Another way to think of it is this. If you bend a surface without stretching it, it changes the "shape", but it leaves the geometry inside the surface unchanged. Distances and angles are not affected. So, this leads you to think that the "shape" is not so fundamental. The ant in the surface can do geometry in the surface.

    This is a common theme that runs throughout mathematics. Often, you have objects that initially seem to appear as being embedded in some way. They have a concrete realization. So, the approach of modern mathematics is to look at what the essential structure is that needs to be studied and then define it in a way that doesn't depend on how things are embedded. The idea is that many of these concrete realizations are actually the same or "isomorphic". So, there must be some abstract version of it that doesn't really live anywhere in particular. This is true of many mathematical objects, such as groups, rings, fields, operads, manifolds of various sorts, and the list could go on. Historically, there were many concrete examples of these things sitting around first before the abstract definition was ever found. Pedagogically, I think this should still be the case today, but often, the cart is put before the horse. Also, with many of these examples, there are embedding theorems that tell us that, actually, the abstract definition isn't really any more general because there are concrete realizations of all the abstract groups or manifolds or whatever.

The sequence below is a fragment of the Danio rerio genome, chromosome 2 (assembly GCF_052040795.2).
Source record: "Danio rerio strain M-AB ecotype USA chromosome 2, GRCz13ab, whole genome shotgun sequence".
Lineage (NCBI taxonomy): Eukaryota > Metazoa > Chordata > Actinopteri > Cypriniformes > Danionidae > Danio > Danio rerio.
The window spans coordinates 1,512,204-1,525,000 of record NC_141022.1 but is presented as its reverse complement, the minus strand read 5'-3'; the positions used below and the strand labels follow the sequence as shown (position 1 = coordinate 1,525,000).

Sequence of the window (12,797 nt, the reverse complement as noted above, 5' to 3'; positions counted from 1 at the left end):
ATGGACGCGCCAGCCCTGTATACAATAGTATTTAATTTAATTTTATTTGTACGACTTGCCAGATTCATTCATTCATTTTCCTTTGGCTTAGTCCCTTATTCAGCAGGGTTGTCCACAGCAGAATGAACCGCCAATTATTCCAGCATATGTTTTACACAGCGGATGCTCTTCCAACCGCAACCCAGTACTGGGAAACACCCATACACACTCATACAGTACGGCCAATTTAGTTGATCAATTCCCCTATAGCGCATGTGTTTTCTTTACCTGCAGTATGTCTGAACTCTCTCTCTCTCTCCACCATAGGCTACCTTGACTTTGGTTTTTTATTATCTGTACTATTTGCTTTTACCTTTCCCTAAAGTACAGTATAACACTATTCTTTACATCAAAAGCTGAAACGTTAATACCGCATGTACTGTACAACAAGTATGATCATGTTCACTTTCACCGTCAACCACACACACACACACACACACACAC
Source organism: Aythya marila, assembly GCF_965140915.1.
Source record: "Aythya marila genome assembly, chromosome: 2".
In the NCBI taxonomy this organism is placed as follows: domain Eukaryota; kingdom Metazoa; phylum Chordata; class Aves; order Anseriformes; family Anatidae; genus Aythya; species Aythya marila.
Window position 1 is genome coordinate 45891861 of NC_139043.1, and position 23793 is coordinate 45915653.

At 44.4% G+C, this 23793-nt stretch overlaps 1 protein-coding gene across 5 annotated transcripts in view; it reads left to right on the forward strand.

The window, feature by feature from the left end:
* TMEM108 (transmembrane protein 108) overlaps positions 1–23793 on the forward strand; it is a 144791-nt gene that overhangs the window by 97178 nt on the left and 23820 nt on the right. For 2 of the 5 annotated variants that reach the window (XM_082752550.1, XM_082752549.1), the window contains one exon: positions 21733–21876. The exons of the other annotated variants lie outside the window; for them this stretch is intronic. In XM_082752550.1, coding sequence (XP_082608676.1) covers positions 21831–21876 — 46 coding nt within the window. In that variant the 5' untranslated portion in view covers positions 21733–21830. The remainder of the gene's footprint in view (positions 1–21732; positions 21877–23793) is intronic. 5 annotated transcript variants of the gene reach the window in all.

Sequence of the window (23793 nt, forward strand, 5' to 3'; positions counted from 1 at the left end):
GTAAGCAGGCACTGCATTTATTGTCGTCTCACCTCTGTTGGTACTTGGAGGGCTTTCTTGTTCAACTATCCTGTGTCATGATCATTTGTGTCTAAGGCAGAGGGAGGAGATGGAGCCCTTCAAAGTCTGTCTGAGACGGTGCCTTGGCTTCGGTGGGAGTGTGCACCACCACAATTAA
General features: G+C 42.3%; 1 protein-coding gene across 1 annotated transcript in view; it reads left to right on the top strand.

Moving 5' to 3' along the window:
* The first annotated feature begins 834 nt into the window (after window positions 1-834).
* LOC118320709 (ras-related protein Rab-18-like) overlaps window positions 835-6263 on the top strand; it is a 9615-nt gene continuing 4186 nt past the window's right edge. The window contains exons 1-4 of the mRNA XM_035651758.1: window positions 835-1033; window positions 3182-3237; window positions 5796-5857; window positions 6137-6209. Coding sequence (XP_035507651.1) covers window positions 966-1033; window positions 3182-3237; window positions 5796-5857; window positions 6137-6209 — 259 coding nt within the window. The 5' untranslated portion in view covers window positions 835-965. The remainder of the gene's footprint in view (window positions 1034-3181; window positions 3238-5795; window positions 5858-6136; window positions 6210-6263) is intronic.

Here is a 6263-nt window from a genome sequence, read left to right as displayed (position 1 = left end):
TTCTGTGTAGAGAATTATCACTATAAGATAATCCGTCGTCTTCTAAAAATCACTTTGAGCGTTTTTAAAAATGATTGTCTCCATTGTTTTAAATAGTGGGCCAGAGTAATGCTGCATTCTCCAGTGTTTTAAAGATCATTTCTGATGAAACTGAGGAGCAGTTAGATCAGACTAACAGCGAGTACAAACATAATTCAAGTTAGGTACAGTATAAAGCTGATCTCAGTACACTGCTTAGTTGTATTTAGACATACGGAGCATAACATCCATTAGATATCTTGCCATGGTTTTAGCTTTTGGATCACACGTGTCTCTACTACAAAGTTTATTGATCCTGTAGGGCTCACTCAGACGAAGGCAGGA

The order I would learn it in would be first, geometry of curves and surfaces in R^3, then point-set topology, then differential topology, then, Riemannian geometry. I don't know what reference are the best here.